Like other areas of the nervous system, the retina is subject to many acquired and inherited neuronal degenerative diseases. Since the retina provides the input for all visual sensory information to the brain, the loss of cells results in visual impairment and potentially complete blindness. Many retinal degenerative diseases affect only a subset of the retinal cells, although, frequently in more advanced disease, loss and reorganization of the entire retina can occur. It has long been thought that in humans there is no recovery of the degenerated cells;however, there is now increasing evidence that the mammalian retina has a limited capacity for neuronal regeneration, and some components of the regenerative response found in non-mammalian vertebrates are also present in mammals. In fish, new neurons of all types regenerate from Muller glia following retinal damage and they are functionally integrated into the existing circuitry. Regeneration is considerably more limited in birds and rodents, both in quantity and types of neurons generated. Although this may represent a vestigial regenerative response in homoeothermic vertebrates when compared with their cold- blooded relatives, Muller glia, the cellular source for regeneration, are present in all vertebrate retinas. Our recently published data and new preliminary unpublished data indicate that the regenerative response of Muller glia might be limited by inhibitors in their activation of a neurogenic pattern of gene expression. In this proposal we outline experiments to test specific hypotheses about the factors that limit regeneration from the Muller glia in the mammalian retina. The results of these experiments will provide a better understanding of the limits of the regenerative potential of mammalian Muller glia, and may lead to development of novel strategies for treatment of human retinal degeneration.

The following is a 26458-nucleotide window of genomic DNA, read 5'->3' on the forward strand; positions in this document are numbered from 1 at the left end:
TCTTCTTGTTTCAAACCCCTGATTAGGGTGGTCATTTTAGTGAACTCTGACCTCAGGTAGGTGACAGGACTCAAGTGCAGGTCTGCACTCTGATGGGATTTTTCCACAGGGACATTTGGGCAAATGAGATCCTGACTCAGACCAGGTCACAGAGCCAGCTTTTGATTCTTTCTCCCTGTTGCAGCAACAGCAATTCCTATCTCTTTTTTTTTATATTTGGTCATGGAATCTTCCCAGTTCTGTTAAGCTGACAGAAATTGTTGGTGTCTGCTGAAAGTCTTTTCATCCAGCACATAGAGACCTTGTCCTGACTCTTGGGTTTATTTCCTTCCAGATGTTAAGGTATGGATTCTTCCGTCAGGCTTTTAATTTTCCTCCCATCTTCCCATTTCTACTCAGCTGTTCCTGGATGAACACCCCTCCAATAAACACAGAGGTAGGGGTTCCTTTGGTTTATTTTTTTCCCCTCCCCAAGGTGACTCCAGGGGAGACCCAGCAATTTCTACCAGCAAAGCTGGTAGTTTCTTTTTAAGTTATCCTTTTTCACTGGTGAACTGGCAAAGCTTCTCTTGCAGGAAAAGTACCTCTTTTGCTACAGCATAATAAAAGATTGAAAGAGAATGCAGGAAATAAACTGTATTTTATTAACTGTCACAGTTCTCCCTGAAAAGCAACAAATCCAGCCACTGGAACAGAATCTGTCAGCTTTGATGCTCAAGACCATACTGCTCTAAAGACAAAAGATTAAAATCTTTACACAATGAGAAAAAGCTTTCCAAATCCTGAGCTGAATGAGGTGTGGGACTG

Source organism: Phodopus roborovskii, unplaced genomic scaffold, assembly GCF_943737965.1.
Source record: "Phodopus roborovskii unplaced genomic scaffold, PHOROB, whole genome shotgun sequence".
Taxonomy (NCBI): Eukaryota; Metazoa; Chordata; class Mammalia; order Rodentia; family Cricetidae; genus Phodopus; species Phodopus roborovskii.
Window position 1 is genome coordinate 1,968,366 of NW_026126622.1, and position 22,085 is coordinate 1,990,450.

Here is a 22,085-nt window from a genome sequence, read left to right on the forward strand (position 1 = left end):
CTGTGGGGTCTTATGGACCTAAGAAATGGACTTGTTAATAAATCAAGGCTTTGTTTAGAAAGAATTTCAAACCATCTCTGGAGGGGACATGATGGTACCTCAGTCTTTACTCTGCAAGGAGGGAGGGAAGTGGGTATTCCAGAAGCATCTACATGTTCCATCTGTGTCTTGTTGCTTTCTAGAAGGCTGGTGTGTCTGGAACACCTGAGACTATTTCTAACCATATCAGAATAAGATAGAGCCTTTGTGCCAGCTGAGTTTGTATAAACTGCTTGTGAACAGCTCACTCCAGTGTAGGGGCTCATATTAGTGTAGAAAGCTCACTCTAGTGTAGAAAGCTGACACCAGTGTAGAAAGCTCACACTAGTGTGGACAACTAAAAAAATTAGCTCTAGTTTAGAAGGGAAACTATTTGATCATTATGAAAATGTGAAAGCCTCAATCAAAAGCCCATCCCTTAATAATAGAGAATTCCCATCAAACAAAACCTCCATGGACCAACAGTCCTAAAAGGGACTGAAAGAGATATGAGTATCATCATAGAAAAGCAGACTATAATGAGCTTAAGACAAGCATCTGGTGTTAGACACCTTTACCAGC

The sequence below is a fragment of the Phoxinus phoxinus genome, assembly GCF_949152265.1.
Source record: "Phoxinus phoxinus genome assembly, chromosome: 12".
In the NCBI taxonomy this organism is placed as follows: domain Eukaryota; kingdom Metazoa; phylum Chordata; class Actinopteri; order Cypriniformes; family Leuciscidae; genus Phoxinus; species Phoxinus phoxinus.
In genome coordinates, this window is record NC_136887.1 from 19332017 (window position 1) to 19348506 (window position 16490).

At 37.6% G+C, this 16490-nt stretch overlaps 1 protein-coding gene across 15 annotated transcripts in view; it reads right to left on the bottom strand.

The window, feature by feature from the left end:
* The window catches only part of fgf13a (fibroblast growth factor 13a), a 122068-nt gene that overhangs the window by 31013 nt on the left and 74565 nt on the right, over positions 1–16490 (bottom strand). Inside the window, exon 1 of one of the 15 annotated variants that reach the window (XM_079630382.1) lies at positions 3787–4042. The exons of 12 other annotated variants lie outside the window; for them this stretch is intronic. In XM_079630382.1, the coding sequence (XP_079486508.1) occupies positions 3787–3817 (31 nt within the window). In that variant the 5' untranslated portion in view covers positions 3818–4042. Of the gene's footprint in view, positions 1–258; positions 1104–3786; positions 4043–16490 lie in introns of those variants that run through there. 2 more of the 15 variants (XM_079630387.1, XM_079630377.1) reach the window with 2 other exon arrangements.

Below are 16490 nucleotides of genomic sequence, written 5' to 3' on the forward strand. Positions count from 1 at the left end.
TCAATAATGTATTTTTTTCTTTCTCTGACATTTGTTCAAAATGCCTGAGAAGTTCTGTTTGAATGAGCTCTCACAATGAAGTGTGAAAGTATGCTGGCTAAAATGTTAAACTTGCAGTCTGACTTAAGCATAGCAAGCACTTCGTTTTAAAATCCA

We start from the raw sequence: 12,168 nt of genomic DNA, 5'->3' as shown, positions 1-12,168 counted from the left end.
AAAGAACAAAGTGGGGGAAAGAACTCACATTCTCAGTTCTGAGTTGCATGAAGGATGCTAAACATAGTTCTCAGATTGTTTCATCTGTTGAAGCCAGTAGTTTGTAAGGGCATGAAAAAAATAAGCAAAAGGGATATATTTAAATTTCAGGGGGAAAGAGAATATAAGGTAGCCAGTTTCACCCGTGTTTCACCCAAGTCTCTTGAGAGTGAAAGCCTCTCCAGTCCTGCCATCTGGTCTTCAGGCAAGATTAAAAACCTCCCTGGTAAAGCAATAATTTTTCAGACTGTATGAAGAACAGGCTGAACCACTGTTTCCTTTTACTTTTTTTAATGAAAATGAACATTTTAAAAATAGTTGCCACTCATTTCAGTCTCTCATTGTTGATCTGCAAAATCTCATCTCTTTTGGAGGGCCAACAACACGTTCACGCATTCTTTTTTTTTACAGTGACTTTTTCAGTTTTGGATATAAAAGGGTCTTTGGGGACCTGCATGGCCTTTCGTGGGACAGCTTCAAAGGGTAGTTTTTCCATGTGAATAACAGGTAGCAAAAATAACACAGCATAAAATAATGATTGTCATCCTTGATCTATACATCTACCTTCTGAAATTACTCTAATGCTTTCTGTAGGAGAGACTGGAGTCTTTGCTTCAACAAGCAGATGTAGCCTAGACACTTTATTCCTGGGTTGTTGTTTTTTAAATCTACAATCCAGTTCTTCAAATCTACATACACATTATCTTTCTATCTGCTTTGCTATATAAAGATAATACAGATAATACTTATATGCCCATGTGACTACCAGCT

Public Health Relevance

Like other areas of the nervous system, the retina is subject to many acquired and inherited neuronal degenerative diseases. Since regeneration of new retinal neurons does not occur in people, these diseases can leave them with permanent visual impairment. In this proposal we outline experiments to provide a better understanding of the limits of the regenerative potential of mammalian Muller glia, which may lead to development of novel strategies for treatment of human retinal degeneration.

Agency
National Institute of Health (NIH)
Institute
National Eye Institute (NEI)
Type
Research Project (R01)
Project #
5R01EY021482-03
Application #
8443423
Study Section
Biology and Diseases of the Posterior Eye Study Section (BDPE)
Program Officer
Greenwell, Thomas
Project Start
2011-04-01
Project End
2014-03-31
Budget Start
2013-04-01
Budget End
2014-03-31
Support Year
3
Fiscal Year
2013
Total Cost
$366,938
Indirect Cost
$129,438
Name
University of Washington
Department
Anatomy/Cell Biology
Type
Schools of Medicine
DUNS #
605799469
City
Seattle
State
WA
Country
United States
Zip Code
98195
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Ueki, Yumi; Wilken, Matthew S; Cox, Kristen E et al. (2015) A transient wave of BMP signaling in the retina is necessary for Müller glial differentiation. Development 142:533-43
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Cheng, Yong; Ma, Zhihai; Kim, Bong-Hyun et al. (2014) Principles of regulatory information conservation between mouse and human. Nature 515:371-5
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